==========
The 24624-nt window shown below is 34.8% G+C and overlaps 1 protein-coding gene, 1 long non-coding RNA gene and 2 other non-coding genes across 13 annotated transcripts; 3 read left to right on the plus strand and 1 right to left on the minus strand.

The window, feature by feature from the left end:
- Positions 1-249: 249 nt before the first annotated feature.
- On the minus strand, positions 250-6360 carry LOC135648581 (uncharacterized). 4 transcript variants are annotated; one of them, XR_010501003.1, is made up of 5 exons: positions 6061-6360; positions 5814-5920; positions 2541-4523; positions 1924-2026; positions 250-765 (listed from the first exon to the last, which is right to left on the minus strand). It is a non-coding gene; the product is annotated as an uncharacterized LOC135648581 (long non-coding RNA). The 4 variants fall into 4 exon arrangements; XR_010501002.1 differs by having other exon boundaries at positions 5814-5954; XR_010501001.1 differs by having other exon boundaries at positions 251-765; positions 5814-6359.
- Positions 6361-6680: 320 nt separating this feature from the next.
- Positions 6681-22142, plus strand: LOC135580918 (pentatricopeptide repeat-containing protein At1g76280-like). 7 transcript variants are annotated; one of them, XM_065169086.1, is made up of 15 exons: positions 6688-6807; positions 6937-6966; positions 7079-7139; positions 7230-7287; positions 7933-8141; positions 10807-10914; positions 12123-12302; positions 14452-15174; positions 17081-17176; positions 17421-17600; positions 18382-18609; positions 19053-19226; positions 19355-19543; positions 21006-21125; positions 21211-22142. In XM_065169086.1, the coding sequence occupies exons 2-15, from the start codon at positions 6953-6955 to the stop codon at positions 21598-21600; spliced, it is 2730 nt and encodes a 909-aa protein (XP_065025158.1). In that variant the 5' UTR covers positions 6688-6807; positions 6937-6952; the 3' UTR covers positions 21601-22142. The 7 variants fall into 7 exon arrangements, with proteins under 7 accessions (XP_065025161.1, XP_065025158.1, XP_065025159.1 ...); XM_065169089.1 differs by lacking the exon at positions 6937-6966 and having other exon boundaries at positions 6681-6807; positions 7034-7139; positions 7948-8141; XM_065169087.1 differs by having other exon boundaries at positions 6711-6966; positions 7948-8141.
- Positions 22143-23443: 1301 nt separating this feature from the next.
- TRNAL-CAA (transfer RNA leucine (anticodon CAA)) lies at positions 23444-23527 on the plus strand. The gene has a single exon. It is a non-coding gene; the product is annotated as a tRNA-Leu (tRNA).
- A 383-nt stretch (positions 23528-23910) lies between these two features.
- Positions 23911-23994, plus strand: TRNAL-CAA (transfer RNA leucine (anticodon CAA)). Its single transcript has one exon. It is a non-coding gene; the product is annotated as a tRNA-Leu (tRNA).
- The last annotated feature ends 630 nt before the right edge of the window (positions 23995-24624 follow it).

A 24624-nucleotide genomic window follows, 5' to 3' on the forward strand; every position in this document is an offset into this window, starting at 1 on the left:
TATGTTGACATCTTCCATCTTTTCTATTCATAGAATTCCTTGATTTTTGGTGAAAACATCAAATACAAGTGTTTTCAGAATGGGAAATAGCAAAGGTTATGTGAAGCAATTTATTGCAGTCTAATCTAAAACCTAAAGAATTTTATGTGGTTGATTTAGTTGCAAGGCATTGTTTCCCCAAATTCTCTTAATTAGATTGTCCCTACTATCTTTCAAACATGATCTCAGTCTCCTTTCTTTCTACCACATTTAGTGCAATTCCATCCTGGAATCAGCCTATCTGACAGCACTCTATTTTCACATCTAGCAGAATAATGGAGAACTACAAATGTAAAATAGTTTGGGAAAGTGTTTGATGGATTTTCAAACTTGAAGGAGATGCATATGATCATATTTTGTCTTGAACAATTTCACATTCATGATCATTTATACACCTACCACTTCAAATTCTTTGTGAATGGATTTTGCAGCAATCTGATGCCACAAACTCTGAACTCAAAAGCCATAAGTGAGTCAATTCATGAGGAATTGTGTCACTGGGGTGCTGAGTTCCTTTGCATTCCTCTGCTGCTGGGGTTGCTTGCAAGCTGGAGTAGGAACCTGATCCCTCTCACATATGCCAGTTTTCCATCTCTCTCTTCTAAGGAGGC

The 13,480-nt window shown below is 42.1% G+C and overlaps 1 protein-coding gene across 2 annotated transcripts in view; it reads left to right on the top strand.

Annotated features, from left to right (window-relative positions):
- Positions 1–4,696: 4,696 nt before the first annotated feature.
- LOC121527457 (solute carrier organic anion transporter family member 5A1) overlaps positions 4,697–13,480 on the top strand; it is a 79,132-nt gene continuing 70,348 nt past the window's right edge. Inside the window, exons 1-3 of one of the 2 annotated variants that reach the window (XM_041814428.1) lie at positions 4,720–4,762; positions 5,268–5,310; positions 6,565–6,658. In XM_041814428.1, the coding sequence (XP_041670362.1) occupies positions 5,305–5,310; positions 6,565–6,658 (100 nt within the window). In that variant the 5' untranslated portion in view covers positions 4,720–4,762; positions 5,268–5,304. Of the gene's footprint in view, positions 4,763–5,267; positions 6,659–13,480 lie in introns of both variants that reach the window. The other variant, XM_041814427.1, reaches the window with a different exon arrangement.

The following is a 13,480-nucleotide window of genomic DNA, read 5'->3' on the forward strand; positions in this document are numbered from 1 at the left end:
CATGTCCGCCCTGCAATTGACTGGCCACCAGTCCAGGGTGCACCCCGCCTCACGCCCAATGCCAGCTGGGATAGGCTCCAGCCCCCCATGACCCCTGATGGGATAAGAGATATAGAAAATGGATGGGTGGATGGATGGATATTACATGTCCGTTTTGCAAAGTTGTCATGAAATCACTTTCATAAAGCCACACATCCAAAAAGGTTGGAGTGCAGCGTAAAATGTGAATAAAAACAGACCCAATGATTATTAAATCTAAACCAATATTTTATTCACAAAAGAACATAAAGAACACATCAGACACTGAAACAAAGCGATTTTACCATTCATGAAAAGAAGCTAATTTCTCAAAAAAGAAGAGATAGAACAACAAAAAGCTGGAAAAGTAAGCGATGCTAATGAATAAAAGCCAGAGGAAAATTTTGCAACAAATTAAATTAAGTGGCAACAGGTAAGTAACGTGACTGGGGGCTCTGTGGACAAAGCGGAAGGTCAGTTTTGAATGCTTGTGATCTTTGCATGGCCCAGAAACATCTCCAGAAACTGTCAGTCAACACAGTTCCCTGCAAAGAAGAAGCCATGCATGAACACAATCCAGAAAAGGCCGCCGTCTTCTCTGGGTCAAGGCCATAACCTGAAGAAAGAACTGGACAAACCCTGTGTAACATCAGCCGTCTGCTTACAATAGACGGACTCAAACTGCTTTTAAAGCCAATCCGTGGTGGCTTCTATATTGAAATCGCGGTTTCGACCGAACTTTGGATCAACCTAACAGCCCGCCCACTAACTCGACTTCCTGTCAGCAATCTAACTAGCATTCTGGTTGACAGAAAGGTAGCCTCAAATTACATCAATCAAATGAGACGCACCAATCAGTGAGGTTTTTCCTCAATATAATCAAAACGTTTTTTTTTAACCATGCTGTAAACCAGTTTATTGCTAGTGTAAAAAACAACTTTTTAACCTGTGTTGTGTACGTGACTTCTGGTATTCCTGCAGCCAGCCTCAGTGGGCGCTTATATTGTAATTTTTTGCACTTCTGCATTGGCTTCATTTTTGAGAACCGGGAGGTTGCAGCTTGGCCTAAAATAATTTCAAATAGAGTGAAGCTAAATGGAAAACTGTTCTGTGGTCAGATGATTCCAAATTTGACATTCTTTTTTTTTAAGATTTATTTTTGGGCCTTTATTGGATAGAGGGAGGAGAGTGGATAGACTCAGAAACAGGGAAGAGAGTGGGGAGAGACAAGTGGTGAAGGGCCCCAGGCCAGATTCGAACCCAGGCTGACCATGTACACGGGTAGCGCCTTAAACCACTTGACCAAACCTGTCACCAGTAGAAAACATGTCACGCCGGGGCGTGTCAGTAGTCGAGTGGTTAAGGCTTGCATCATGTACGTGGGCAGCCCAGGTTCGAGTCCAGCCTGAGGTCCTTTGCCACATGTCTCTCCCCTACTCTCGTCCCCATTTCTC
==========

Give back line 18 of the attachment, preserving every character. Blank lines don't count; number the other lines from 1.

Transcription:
The following is a 13,480-nucleotide window of genomic DNA, read 5'->3' on the forward strand; positions in this document are numbered from 1 at the left end: